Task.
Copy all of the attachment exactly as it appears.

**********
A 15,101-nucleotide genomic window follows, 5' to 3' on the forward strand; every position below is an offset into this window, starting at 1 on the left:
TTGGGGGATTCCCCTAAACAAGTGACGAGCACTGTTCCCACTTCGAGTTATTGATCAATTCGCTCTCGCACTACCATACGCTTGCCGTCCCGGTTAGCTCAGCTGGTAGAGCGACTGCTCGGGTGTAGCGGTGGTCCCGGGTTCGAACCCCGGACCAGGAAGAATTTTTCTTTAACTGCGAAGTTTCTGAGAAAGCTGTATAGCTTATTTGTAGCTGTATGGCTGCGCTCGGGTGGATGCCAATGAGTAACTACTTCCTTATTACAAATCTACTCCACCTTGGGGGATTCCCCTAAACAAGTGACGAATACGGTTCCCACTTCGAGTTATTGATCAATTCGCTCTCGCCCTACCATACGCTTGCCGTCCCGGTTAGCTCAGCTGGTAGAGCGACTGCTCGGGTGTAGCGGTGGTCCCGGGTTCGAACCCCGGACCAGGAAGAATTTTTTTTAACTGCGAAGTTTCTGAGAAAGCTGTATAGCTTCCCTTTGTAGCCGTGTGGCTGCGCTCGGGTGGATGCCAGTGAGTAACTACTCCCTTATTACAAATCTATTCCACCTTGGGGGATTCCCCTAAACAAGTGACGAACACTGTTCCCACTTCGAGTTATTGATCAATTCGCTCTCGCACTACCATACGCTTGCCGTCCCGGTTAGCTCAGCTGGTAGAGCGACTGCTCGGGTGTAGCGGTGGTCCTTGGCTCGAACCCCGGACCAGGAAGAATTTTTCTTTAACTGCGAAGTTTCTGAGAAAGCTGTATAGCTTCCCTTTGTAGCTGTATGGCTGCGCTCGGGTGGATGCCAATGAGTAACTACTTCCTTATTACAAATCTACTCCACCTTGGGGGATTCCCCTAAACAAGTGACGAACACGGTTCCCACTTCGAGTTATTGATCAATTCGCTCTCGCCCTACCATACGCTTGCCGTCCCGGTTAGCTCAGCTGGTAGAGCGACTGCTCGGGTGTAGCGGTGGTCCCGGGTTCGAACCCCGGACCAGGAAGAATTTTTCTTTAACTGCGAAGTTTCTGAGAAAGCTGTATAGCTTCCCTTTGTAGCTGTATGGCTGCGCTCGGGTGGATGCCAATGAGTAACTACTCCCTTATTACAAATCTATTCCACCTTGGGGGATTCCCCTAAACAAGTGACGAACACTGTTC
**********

A 15,101-nucleotide genomic window follows, 5' to 3' on the forward strand; every position below is an offset into this window, starting at 1 on the left:
TTGGGGGATTCCCCTAAACAAGTGACGAGCACTGTTCCCACTTCGAGTTATTGATCAATTCGCTCTCGCACTACCATACGCTTGCCGTCCCGGTTAGCTCAGCTGGTAGAGCGACTGCTCGGGTGTAGCGGTGGTCCCGGGTTCGAACCCCGGACCAGGAAGAATTTTTCTTTAACTGCGAAGTTTCTGAGAAAGCTGTATAGCTTATTTGTAGCTGTATGGCTGCGCTCGGGTGGATGCCAATGAGTAACTACTTCCTTATTACAAATCTACTCCACCTTGGGGGATTCCCCTAAACAAGTGACGAATACGGTTCCCACTTCGAGTTATTGATCAATTCGCTCTCGCCCTACCATACGCTTGCCGTCCCGGTTAGCTCAGCTGGTAGAGCGACTGCTCGGGTGTAGCGGTGGTCCCGGGTTCGAACCCCGGACCAGGAAGAATTTTTTTTAACTGCGAAGTTTCTGAGAAAGCTGTATAGCTTCCCTTTGTAGCCGTGTGGCTGCGCTCGGGTGGATGCCAGTGAGTAACTACTCCCTTATTACAAATCTATTCCACCTTGGGGGATTCCCCTAAACAAGTGACGAACACTGTTCCCACTTCGAGTTATTGATCAATTCGCTCTCGCACTACCATACGCTTGCCGTCCCGGTTAGCTCAGCTGGTAGAGCGACTGCTCGGGTGTAGCGGTGGTCCTTGGCTCGAACCCCGGACCAGGAAGAATTTTTCTTTAACTGCGAAGTTTCTGAGAAAGCTGTATAGCTTCCCTTTGTAGCTGTATGGCTGCGCTCGGGTGGATGCCAATGAGTAACTACTTCCTTATTACAAATCTACTCCACCTTGGGGGATTCCCCTAAACAAGTGACGAACACGGTTCCCACTTCGAGTTATTGATCAATTCGCTCTCGCCCTACCATACGCTTGCCGTCCCGGTTAGCTCAGCTGGTAGAGCGACTGCTCGGGTGTAGCGGTGGTCCCGGGTTCGAACCCCGGACCAGGAAGAATTTTTCTTTAACTGCGAAGTTTCTGAGAAAGCTGTATAGCTTCCCTTTGTAGCTGTATGGCTGCGCTCGGGTGGATGCCAATGAGTAACTACTCCCTTATTACAAATCTATTCCACCTTGGGGGATTCCCCTAAACAAGTGACGAACACTGTTC